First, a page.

The Blues Brothers
The Blues Brothers is a platformer developed by Titus Software and based on the movie of the same name. It was released on various different platforms, though this page will focus primarily on the NES (1992) and Super Nintendo (1993) versions of the game.
Why It Sucks
- Loose controls.
- No attempt at adapting the movie's plot faithfully.
- Enemies have almost nothing to do with the film.
- Unintuitive level design, The clouds high up in the 1st level look like they're part of the background but are in fact platforms the player has to jump across in order to complete the level. Another instance in one of the later levels is a spring the player has to jump on which blends in with the rest of the level scenery.
- Moving platforms that you have to repeatedly jump on that disappear from under you if you stand on them for too long. This can cause the player to fall back down to earlier points in the level and lose progress.
- Only 5 levels, the game can be beaten in little over 10 minutes.
- Poor enemy AI.
- The only enemy that has anything to do with the film is the Nazis (the Amiga version, which this game is a far inferior port of, had more enemies that tied in with the film that were removed due to Nintendo's censorship policies).
- The player has almost no way of attacking most enemies.
- The player moves too fast out of the water and too slow underwater, which makes doing precision jumps from underwater to above the water's surface nearly impossible.
- Levels have absolutely nothing to do with the film, and the enemy roster consists of such weirdness as sentient lawnmowers and bear-traps.
- Very repetitive level design, the only 4 types of environment in the game are a forest, a forest in a sunset, a generic factory area, and an area outside the factory level.
- On the topic on both the levels and the enemy roster, some of them are a complete rip off of Sonic The Hedgehog.
- There are cakes in each level that you can get that can make you stronger, which makes no sense.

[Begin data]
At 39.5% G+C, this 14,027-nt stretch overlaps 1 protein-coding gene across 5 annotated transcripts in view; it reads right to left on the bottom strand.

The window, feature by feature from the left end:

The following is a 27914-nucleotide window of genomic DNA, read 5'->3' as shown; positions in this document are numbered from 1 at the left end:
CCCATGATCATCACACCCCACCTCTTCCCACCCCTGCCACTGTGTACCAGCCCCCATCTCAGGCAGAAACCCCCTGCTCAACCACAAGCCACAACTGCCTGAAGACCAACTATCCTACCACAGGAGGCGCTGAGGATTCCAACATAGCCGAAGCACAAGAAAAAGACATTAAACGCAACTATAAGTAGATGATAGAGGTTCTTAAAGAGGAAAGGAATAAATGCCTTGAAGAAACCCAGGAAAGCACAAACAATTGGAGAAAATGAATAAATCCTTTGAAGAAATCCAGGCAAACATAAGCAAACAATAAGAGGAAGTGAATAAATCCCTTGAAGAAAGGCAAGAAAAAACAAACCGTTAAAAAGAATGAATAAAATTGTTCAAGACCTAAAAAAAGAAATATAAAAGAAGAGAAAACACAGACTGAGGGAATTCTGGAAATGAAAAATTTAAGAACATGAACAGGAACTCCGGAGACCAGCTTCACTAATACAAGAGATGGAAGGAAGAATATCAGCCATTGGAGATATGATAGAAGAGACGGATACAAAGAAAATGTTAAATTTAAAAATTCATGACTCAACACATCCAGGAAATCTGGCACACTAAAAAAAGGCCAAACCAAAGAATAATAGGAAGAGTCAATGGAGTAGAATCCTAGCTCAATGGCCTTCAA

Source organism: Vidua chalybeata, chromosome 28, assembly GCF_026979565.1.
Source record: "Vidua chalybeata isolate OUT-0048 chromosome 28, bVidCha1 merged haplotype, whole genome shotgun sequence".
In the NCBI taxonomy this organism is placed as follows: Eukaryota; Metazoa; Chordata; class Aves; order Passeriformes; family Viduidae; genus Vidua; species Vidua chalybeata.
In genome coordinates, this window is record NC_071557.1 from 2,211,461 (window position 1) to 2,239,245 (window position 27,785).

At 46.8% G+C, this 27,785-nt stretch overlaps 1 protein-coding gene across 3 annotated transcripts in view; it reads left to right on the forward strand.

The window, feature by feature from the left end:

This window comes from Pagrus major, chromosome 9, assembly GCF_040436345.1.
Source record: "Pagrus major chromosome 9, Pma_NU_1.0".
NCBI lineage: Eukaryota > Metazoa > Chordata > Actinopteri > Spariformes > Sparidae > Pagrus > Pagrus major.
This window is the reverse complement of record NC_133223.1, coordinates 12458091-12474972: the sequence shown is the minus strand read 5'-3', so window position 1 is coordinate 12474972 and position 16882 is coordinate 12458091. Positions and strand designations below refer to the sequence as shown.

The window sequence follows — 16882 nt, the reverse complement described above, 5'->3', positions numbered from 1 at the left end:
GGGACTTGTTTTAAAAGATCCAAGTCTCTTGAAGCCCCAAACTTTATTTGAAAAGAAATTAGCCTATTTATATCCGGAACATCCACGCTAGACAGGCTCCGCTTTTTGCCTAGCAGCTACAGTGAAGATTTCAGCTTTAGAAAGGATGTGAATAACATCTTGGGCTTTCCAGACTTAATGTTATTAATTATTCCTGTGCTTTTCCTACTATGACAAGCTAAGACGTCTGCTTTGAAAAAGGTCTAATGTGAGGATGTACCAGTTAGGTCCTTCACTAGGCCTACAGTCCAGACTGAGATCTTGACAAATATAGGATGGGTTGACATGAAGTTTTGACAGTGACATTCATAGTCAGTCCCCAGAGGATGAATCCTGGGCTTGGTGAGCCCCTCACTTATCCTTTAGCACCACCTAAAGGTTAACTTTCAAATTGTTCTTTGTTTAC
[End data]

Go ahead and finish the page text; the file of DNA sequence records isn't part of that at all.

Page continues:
- Inconsistent and unbalanced difficulty between levels: Some are short and easy and have a large time limit, whilst some are long and force the player to rush through under a tight time limit, with no way of attacking enemies.
- Some levels start the player with 0 records, which makes no sense as they are your only form of attack.
- The game doesn't even let you keep any extra records you pick up between stages, which (like in topic 5) makes no sense.
- The game plays an annoying voice sample every time you pick up a record (the "Yeah" part of the "Yeah! Woo!" drum break).
- Irritating music, including a sped-up remix of "Everybody Needs Somebody to Love".
- The climbable chains in the factory levels are annoying due to the player still being able to move left/right whilst on them and the player has to be in the exact center of the chain to grab onto it.
- Any sort of precision platforming is made difficult by your character sliding whenever they come to a stand-still as if they're on the ice.
- The background in the outdoor levels and main menu consist of ugly gradients.
- Some levels require you to ride a snake and fly over a bottomless pit while dodging obstacles. This is almost impossible due to the snake being difficult to control, the fact that it floats up and down constantly even while you're keeping it still, and the fact that if you even touch anything, you get knocked off of the snake and immediately fall to your death if there is no platform below the two of you.
- The plot has nothing to do with the film, the objective (supposedly) is to free the Blues brothers from a magic jukebox that they got trapped in, however, to beat each level you have to get to a jukebox.
- Horrible ending.
- The graphics are passable.
- The hit detection is decent.
This SNES version of this game is the second game the Nostalgia Critic has reviewed, originally included as an extra on one of his DVDs.